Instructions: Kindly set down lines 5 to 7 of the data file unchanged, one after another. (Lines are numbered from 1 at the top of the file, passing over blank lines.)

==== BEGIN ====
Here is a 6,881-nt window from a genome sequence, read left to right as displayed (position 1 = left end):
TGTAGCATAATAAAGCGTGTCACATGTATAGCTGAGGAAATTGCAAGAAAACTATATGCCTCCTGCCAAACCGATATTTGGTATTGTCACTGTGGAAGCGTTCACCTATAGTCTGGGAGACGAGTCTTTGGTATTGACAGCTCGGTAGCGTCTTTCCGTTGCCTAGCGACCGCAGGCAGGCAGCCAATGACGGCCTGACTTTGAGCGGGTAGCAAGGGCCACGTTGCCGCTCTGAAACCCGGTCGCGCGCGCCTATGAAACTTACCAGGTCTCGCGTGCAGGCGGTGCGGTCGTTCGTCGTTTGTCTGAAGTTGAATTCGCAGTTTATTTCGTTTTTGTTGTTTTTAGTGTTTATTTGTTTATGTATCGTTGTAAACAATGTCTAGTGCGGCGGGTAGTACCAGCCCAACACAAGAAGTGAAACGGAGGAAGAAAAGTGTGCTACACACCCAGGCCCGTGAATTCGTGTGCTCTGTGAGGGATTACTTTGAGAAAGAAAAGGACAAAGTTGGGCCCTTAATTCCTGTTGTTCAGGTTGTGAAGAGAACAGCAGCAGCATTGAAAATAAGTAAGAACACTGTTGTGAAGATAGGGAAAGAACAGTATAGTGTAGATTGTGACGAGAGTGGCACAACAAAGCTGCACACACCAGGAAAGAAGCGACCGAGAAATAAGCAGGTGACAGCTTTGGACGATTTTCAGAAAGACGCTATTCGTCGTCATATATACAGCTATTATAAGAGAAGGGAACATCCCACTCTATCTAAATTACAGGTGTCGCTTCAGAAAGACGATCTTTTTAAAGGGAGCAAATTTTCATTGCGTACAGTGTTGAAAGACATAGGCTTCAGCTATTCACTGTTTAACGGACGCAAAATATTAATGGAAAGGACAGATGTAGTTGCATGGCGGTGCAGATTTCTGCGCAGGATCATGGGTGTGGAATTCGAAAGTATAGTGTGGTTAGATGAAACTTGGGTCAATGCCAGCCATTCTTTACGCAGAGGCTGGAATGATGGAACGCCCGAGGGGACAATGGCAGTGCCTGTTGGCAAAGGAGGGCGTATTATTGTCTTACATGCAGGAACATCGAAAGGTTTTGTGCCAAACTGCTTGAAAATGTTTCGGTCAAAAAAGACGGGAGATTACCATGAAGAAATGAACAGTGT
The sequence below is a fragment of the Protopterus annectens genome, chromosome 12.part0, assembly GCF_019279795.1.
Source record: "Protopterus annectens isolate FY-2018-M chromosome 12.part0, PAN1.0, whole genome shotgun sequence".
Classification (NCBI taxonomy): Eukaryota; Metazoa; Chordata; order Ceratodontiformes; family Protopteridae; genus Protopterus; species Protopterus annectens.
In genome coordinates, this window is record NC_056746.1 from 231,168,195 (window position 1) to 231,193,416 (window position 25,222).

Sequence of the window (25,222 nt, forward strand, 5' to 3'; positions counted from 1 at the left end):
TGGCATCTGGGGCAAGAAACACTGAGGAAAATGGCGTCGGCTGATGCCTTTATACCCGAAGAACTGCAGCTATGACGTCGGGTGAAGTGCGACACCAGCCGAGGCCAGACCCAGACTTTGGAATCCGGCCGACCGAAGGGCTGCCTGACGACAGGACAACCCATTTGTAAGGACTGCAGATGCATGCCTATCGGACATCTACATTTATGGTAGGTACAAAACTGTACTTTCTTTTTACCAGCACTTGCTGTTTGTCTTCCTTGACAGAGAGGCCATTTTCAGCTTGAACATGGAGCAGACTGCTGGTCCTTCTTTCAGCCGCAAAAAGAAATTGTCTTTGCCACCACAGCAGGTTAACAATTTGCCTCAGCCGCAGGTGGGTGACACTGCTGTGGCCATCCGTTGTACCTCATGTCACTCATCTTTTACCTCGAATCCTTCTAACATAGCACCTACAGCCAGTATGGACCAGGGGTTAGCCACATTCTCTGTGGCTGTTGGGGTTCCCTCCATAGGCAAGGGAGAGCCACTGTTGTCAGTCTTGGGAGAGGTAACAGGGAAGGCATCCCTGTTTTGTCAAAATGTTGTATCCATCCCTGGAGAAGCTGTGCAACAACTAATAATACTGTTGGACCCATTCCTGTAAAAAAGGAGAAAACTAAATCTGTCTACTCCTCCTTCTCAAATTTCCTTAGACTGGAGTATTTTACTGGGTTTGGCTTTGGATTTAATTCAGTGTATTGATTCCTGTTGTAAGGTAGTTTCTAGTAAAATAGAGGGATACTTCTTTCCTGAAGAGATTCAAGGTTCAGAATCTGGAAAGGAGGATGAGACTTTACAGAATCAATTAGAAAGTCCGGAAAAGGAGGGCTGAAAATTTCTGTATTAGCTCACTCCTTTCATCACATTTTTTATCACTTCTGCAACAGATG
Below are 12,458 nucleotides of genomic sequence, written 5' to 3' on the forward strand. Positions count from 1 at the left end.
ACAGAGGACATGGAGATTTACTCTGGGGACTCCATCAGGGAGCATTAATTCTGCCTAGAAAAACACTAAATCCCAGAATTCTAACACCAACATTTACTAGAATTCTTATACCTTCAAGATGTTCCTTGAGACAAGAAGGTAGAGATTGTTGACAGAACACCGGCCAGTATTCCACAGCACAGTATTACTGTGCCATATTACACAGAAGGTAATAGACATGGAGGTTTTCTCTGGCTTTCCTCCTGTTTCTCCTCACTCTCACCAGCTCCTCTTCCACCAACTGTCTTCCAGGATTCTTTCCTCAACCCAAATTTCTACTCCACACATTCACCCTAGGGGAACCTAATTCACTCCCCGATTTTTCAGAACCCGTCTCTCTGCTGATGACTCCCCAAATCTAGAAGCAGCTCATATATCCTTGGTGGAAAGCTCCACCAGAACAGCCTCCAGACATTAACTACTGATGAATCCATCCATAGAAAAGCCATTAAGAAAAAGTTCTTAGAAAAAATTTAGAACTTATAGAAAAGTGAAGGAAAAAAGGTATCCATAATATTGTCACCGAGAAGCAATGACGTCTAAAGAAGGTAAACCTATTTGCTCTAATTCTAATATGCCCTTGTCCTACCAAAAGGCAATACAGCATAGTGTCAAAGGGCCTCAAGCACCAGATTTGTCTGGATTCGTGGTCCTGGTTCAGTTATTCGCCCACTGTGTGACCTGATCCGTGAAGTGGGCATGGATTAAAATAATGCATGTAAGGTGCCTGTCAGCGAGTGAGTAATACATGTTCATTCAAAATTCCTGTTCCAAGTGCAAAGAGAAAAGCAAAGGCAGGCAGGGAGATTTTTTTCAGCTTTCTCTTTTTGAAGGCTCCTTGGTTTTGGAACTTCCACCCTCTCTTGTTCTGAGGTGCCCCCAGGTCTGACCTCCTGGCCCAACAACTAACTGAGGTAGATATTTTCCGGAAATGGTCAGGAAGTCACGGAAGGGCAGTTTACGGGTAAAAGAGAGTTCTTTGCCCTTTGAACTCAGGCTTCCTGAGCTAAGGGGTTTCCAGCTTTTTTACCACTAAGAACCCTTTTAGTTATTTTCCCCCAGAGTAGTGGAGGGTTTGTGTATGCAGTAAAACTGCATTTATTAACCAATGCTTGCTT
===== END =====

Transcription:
Classification (NCBI taxonomy): Eukaryota; Metazoa; Chordata; order Ceratodontiformes; family Protopteridae; genus Protopterus; species Protopterus annectens.
In genome coordinates, this window is record NC_056746.1 from 231,168,195 (window position 1) to 231,193,416 (window position 25,222).

Sequence of the window (25,222 nt, forward strand, 5' to 3'; positions counted from 1 at the left end):